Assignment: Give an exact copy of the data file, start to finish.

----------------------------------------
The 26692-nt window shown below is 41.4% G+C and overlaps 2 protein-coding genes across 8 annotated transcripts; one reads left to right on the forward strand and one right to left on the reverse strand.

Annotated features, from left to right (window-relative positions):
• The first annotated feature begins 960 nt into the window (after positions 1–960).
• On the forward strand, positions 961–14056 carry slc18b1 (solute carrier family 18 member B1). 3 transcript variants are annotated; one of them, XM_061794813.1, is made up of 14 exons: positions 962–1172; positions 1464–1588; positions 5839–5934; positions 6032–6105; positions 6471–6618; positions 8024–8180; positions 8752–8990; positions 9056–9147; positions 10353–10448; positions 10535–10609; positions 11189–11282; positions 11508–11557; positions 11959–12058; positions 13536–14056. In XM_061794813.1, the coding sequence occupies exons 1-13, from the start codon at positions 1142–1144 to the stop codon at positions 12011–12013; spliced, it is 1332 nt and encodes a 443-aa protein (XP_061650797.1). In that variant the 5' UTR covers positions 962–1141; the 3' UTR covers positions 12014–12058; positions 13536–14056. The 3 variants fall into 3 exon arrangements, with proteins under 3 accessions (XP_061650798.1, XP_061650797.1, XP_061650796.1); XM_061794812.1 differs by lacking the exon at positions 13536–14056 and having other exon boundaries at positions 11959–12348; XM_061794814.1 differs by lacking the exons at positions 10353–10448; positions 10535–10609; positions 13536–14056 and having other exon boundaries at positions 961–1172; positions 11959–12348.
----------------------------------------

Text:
The 26692-nt window shown below is 41.4% G+C and overlaps 2 protein-coding genes across 8 annotated transcripts; one reads left to right on the forward strand and one right to left on the reverse strand.

Annotated features, from left to right (window-relative positions):
• The first annotated feature begins 960 nt into the window (after positions 1–960).
• On the forward strand, positions 961–14056 carry slc18b1 (solute carrier family 18 member B1). 3 transcript variants are annotated; one of them, XM_061794813.1, is made up of 14 exons: positions 962–1172; positions 1464–1588; positions 5839–5934; positions 6032–6105; positions 6471–6618; positions 8024–8180; positions 8752–8990; positions 9056–9147; positions 10353–10448; positions 10535–10609; positions 11189–11282; positions 11508–11557; positions 11959–12058; positions 13536–14056. In XM_061794813.1, the coding sequence occupies exons 1-13, from the start codon at positions 1142–1144 to the stop codon at positions 12011–12013; spliced, it is 1332 nt and encodes a 443-aa protein (XP_061650797.1). In that variant the 5' UTR covers positions 962–1141; the 3' UTR covers positions 12014–12058; positions 13536–14056. The 3 variants fall into 3 exon arrangements, with proteins under 3 accessions (XP_061650798.1, XP_061650797.1, XP_061650796.1); XM_061794812.1 differs by lacking the exon at positions 13536–14056 and having other exon boundaries at positions 11959–12348; XM_061794814.1 differs by lacking the exons at positions 10353–10448; positions 10535–10609; positions 13536–14056 and having other exon boundaries at positions 961–1172; positions 11959–12348.